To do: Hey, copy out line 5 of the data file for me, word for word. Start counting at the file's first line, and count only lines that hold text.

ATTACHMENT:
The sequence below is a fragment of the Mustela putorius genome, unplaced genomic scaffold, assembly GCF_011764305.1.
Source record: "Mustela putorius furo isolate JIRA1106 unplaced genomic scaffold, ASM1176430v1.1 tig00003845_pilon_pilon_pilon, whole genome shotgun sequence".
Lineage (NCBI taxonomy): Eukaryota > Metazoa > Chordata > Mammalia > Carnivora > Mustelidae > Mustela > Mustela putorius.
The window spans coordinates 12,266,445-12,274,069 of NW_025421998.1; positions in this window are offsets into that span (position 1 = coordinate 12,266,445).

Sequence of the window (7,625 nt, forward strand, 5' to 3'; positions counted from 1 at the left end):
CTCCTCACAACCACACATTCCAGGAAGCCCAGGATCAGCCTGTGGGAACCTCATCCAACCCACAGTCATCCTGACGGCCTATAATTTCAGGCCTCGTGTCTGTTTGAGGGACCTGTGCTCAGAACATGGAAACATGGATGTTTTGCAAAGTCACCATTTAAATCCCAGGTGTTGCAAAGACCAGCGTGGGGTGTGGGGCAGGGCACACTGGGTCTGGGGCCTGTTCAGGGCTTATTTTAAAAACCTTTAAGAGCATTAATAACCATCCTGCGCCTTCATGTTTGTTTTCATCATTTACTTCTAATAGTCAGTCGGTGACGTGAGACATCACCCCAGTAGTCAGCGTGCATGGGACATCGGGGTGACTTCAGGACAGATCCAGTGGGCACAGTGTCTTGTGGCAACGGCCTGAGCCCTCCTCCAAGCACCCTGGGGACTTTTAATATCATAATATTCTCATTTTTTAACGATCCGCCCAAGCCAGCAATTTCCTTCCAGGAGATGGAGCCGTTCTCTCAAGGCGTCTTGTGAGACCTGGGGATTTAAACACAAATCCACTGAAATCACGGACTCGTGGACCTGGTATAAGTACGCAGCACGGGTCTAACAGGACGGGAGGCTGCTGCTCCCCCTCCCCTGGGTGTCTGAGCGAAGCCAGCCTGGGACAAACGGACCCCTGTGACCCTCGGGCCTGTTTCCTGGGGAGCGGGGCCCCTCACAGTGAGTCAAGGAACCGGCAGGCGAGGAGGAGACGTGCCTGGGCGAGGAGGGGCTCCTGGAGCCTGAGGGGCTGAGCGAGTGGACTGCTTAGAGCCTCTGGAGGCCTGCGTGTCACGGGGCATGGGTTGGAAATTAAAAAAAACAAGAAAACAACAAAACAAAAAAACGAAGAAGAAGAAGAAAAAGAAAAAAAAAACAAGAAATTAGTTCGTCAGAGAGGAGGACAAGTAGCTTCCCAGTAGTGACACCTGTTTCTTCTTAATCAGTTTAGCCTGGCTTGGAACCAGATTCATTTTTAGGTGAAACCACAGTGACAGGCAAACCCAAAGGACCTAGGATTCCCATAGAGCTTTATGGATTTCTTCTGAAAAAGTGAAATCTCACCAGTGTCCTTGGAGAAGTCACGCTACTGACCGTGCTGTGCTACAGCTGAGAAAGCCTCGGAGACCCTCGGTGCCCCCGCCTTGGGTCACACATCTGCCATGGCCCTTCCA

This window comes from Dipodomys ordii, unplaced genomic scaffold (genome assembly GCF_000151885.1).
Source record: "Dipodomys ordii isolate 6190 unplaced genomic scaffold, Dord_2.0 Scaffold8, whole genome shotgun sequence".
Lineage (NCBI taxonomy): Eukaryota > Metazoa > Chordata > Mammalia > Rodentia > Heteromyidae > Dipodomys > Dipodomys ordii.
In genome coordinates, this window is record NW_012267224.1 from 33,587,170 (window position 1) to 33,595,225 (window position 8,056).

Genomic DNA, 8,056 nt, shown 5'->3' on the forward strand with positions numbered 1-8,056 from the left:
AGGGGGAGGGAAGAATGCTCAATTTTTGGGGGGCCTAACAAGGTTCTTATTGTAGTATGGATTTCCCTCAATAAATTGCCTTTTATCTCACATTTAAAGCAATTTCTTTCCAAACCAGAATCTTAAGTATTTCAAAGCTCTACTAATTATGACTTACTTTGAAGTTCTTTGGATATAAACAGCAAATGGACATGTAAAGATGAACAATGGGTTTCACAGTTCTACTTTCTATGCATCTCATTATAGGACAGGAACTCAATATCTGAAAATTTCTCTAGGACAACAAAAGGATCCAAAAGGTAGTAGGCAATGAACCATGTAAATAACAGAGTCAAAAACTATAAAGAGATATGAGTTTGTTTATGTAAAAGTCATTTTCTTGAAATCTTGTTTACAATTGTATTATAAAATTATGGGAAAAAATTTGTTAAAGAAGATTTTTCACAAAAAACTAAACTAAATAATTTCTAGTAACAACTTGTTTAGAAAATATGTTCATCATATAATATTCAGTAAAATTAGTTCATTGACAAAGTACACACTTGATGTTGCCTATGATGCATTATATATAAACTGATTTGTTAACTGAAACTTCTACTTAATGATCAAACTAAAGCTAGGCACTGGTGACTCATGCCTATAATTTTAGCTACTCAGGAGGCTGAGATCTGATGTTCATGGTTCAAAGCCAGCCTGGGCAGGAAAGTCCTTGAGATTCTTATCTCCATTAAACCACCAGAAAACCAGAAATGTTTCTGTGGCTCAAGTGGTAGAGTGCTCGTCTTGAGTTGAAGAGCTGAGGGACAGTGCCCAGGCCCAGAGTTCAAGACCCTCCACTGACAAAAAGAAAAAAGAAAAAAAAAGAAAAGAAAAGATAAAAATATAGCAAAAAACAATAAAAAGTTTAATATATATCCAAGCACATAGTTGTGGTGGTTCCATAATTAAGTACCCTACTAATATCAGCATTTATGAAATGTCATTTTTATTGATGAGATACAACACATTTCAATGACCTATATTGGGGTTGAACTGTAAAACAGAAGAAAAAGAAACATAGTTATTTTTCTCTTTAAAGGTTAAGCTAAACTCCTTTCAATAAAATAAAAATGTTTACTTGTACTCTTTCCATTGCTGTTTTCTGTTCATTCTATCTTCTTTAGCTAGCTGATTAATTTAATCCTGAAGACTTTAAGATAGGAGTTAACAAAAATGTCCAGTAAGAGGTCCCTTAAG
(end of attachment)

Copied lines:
Sequence of the window (7,625 nt, forward strand, 5' to 3'; positions counted from 1 at the left end):